Khaing is a 35-year-old Burmese man. He lives in a mining town. He used to work as a gold panner, but recently his vision worsened, forcing him to stay at home. When Khaing was 15 years old, he suddenly lost vision in his left eye. When his vision returned, it was blurry. Since then, his vision has never been totally clear. At the age of 20, frustrated with his fluctuating vision, Khaing decided to seek treatment from an eye surgeon at a nearby clinic. After the examination, the surgeon diagnosed him with eye nerve damage and said that it could not be cured. Earlier this year, Khaing’s cousin suggested he seek treatment at our medical partner's care center, Mae Tao Clinic (MTC). Khaing visited MTC and was referred to our medical partner, Burma Children Medical Fund (BCMF). BCMF sent Khaing to another care center, Mae Sot Hospital, to undergo a [CT scan](https://watsi.org/profile/c98408984ecf-khaing) that was funded by Watsi donors. The scan showed a mass on the left parieto-occipital lobe in his brain. Further diagnostic testing was needed. On December 15, Khaing will undergo another CT scan with intravenous dye. This scan will provide a clearer image of the mass and will allow his neurosurgeon to plan further treatment. Our medical partner is requesting $693 to fund this scan. Khaing says, "I am so happy that I get a chance to continue my treatment."
Ma Nyein lives in the village in Burma where she was born. She is 42, and she lives with her 18-year-old son and her seven-year-old nephew. Her daughter has worked in a food shop in Bangkok for seven years. Eight months ago, Ma Nyein had an accident inside of her house. She stepped on a loose plank in the floor, which made the piece of wood swing up and hit the left side of her head. Soon after, her left eye became swollen, bruised, and numb. When her condition did not improve, Ma Nyein visited our medical partner's care center. She underwent a CT scan, the results of which revealed a benign brain tumor. Before surgery can take place, Ma Nyein's doctor wants to perform an MRI to clarify the mass. This $814 scan is scheduled for November 24. "I would like to recover soon," says Ma Nyein. "Then, I can open my own shop at home to sell dried food and the clothes that I made."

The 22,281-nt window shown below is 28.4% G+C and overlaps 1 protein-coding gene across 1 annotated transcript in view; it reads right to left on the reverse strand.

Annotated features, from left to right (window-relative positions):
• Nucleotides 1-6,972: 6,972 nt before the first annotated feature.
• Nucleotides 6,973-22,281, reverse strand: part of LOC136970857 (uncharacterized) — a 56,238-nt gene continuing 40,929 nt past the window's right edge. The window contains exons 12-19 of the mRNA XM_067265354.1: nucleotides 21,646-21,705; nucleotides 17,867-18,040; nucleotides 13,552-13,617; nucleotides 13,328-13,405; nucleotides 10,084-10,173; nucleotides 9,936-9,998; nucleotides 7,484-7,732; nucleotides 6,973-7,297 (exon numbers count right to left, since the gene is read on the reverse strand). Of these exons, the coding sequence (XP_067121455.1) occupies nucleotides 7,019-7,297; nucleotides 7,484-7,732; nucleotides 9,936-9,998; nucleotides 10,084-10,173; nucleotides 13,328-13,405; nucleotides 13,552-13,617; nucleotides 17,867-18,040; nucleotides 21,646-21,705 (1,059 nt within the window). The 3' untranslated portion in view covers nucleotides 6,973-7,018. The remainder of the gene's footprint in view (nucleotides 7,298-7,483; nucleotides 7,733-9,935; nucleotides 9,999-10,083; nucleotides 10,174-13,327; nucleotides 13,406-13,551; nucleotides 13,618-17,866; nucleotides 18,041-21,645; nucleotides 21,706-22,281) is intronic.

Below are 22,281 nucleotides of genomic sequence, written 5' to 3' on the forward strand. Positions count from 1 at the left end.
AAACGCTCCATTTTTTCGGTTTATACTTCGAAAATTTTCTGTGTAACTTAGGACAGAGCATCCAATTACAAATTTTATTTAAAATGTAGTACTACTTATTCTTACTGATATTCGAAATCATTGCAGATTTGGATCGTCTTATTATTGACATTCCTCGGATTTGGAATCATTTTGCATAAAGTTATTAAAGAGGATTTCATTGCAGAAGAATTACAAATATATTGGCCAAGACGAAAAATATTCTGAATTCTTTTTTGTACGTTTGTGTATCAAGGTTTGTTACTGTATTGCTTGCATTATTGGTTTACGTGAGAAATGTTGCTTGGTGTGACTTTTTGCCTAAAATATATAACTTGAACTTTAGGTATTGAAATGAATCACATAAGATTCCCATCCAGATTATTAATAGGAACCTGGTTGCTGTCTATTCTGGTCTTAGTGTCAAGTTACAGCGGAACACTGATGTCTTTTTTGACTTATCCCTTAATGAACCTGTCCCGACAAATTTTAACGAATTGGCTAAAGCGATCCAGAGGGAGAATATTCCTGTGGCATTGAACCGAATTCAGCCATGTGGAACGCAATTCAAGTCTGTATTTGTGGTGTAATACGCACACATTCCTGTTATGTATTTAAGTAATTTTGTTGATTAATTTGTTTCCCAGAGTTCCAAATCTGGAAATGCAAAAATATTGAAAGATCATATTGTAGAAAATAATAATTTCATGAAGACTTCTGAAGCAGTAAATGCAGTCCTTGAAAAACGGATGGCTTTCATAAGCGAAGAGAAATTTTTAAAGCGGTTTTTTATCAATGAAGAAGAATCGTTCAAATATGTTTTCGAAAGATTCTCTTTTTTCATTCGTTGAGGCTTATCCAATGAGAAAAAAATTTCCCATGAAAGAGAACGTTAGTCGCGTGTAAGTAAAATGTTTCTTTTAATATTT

Ma Sein is a 25-year-old woman with mitral valve disease, a condition affecting her heart. She was born in a village in Burma. However, when she was 15, she moved to Thailand to work. She worked as a day laborer, peeling and de-veining prawns near Bangkok. She met and married her husband, and together they had a baby boy. When she was 14 years old, Ma Sein began to experience extreme fatigue, which sometimes prevented her even from walking short distances. Her family purchased oral medication from a local pharmacist. This treatment helped to alleviate her symptoms, but it did not fully cure her illness. One year later, when Ma Sein was working in Thailand, she felt her heart beating abnormally. She visited a local clinic, where the doctor told her she needed a surgery. The doctor also prescribed her medication. Knowing she could not afford surgery, Ma Sein decided to rely solely on the medication. Then, one year ago, her symptoms severely deteriorated. She was extremely tired, and she began to experience chest pain. In early 2016, she stopped working entirely and returned home. Back in her village, Ma Sein spoke with a friend who told her about our medical partner. To traveled to our medical partner's hospital, Pinlon Private Hospital, to seek treatment. On January 6, she will undergo a mitral valve replacement. Now, she needs help to fund this $1,500 procedure. "I don’t want anything but a healthy life," says Ma Sein.
Htoo is a ten-year-old boy who lives with his parents and three siblings in a village in Burma. Htoo’s mother is a shopkeeper, while his father is truck driver who transports crops. In 2014, Htoo’s mother noticed a small growth on Htoo’s left cheek. Over time, the mass grew much larger. He was diagnosed with a benign tumor and underwent two surgeries to treat the mass. Even after treatment, the mass remained itchy and heavy. Htoo was referred to our medical partner's care center, Maharaj Nakorn Chiang Mai Hospital. On January 4, he will undergo a CT scan to give his doctors a clearer picture of the mass. Our medical partner is requesting $693 to cover the cost of this procedure. Htoo hopes to recover from his condition and return to school. He loves learning and hopes to become a teacher in the future. "I want to be a schoolteacher," says Htoo. "There are few teachers in my village."